Psychology – I’m a believer!

Psychology has long fascinated me. But I never truly believed that psychological approaches would work for me in quite the way they seem to be right now. I never believed they could have a long-lasting, deep rooted effect. But much like The Pixies, Courtney Love and, sadly, Sun-In spray-on hair bleach (my locks haven’t been quite the same since the early 90s) I think something really is beginning to have an impact.

Given that I’ve had almost as many therapists as I’ve had hair colours over the years, I must make it clear that none of it was a waste of time. I’m not contributing to the suction of resources from the NHS for a giggle. All my sessions have helped in some way or another, and I have never forgotten the CBT tool and tactics that I picked up along the way.

The difference today, however, is that my therapy has shifted from symptom management to tackling the meaning behind my anxiety.

Now the meaning of my anxiety has always been as vague to me as the meaning of a Pixies song (I bloody love ‘Caribou’, I wanted it as my wedding song, but WTF is Black Francis on about – ‘I live cement, I hate this street, give dirt to me’??).

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Sleep – one of my favourite things. Not recently something I’ve been very good at.

I guess the reason behind this apparent murkiness of meaning is laziness. I never truly believed that I could find any meaning to it, so I tried about as hard to find it as I did to pass my Law A Level. I just let the idea wash over me and carried on Googling sinister illnesses and then minimising the impact of said Google searches with CBT. Talk about sticking plasters.

But amazingly, when you let yourself open up to the idea, so much stuff magically appears in the front of your mind. So much stuff from your childhood. So many memories of feelings and behaviours that keep repeating themselves in my adulthood.

I panic when my husband goes snorkelling. To the point of begging him not to go back into the sea or to stay where I can see him, rather than going where the beautiful fishes are and enjoying himself. But I remember now that I felt the same about my dad when I was a kid. He used to go out for miles and I would feel unsettled until he returned.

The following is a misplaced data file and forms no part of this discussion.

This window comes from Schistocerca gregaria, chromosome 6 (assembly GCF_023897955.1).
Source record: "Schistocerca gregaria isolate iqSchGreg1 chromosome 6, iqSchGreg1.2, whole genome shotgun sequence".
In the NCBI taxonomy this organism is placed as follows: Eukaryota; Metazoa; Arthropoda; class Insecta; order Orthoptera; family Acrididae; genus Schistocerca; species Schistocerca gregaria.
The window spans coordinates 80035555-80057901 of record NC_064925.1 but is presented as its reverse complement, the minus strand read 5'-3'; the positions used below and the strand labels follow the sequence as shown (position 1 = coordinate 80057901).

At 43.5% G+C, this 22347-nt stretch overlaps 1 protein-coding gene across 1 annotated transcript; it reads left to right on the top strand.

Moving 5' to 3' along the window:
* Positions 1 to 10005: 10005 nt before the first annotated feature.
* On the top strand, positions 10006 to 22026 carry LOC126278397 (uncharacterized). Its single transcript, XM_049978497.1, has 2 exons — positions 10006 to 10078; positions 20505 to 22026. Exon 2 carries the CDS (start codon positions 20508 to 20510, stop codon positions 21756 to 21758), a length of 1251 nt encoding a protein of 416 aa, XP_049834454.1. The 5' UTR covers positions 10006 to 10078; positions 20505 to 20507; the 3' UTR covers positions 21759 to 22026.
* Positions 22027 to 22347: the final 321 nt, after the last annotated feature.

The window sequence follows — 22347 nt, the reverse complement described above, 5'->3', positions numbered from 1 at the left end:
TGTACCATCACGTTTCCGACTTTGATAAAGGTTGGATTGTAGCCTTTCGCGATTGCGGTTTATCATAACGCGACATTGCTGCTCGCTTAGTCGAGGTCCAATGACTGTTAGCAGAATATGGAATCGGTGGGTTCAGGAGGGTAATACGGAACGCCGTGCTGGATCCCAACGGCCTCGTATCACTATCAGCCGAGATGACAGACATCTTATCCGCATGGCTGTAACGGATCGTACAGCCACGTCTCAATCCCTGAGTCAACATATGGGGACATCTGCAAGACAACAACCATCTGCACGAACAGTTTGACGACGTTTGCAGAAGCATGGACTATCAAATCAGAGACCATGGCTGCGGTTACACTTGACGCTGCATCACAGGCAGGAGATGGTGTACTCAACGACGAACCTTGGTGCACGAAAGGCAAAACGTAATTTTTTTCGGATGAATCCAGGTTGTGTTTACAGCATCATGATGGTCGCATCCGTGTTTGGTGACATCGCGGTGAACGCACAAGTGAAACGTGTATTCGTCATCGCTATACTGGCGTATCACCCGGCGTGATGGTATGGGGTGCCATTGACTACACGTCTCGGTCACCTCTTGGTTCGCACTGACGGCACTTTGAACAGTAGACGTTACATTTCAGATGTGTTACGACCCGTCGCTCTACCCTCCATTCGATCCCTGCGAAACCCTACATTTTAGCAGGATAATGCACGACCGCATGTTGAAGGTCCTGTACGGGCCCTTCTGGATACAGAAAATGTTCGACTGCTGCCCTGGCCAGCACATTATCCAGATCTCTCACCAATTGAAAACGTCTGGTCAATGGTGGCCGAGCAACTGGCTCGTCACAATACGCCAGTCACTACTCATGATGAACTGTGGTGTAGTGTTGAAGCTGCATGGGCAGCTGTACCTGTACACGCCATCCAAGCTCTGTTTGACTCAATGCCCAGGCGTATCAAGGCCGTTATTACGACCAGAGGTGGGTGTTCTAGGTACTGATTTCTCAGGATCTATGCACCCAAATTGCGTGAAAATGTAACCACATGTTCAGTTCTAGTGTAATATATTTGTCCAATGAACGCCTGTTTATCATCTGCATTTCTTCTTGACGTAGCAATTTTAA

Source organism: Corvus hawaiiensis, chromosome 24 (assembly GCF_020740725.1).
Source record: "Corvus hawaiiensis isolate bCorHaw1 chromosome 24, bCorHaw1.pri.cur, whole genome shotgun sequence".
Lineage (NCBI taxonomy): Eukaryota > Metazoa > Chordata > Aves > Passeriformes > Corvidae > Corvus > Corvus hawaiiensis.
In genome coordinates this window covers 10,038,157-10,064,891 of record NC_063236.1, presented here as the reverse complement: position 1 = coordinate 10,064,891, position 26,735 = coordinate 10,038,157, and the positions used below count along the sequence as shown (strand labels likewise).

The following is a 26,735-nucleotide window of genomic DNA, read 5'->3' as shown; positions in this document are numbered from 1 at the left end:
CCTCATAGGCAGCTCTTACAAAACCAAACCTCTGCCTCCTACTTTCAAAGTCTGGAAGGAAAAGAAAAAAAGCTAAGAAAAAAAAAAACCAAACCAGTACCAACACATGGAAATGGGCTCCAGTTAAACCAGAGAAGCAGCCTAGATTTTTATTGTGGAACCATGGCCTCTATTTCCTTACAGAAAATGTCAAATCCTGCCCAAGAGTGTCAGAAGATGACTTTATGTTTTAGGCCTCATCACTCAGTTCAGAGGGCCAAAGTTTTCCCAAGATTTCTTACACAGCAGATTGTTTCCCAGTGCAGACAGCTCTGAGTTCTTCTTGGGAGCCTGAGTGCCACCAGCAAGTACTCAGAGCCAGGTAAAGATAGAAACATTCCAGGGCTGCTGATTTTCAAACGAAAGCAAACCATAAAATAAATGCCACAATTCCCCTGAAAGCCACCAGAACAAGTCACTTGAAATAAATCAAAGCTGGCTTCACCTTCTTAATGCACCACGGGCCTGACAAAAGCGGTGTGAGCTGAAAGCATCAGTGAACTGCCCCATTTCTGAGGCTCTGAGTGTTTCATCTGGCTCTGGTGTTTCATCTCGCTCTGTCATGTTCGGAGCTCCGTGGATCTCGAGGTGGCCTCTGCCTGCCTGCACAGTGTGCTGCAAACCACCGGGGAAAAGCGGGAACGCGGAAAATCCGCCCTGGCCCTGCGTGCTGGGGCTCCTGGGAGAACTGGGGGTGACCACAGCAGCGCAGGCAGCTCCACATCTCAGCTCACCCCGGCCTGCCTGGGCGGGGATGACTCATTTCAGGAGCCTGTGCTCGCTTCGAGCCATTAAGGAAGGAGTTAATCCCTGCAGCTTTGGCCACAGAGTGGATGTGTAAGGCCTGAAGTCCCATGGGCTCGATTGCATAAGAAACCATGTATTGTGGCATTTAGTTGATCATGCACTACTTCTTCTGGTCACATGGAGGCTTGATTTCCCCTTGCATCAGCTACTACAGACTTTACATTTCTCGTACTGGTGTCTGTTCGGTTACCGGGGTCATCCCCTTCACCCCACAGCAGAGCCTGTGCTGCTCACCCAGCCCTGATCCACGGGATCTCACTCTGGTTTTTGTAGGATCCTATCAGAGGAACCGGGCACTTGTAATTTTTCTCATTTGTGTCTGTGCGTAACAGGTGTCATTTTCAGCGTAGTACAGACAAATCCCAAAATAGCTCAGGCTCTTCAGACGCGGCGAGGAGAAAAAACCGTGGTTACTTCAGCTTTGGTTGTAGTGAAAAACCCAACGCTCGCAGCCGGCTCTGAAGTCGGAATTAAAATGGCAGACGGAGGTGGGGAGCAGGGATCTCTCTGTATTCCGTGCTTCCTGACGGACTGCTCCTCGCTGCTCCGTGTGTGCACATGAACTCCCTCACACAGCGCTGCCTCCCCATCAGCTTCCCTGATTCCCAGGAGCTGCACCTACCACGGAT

However, when it came to me, I loved nothing more than jumping the waves on the Newquay beaches during the surf festival as a kid. I would stay there for as long as I possibly could with my sister, eventually realising that the tide had gone out so far that we were all of a sudden miles away from our wind break, sandcastles and now predictably warm and gritty sarnies. But we didn’t care.

‘Can the three girls jumping the waves in the surfing area please return to the beach. I REPEAT, CAN THE THREE GIRLS IN THE SURFING AREA RETURN TO THE BEACH IMMEDIATELY’.

Cue me, my sis and our best mate Pippa almost getting skewered by a surf board and a lifeguard on secondment from Bondi Beach seriously losing his Aussie cool.

So there is possibly something to consider here. As a little girl, I wanted to have fun, I wanted to take risks but I was also terrified of people getting hurt. It’s as big a conflict as deciding whether you’re a (commercial) rave fan or a (mainstream) grunge fan in high school in the early 90s. It’s a hellish conflict!

So I can see this now. I can see this little girl desperate to have fun but terrified of the world around her. And last night, in bed, when I felt as though heart palpitations were sneaking in, when I remembered the last time I had a major panic attack was after consuming pizza, chips and beer too, instead of losing myself in panic central, I imagined that little girl. Me. And I imagined giving her a hug.

Little meDon’t laugh. No, please don’t. I’m honestly not a hippy dippy love type channelling my inner soul and all that stuff. But it really worked! I have an image in my head of me, as a little girl, aged about four, wearing a navy dress with a little boat on it (how apt), sitting in a chair and wearing my white blonde hair tied up in a ponytail. And I imagined cuddling her (in reality, I was cuddling Tumba – my cuddly monkey hot water bottle). I imagined feeling her hair under my chin and slightly messing up her hairstyle with the hug. And then I fell fast asleep.

I woke up still clutching Tumba. There had been no panic attack. I slept through the night.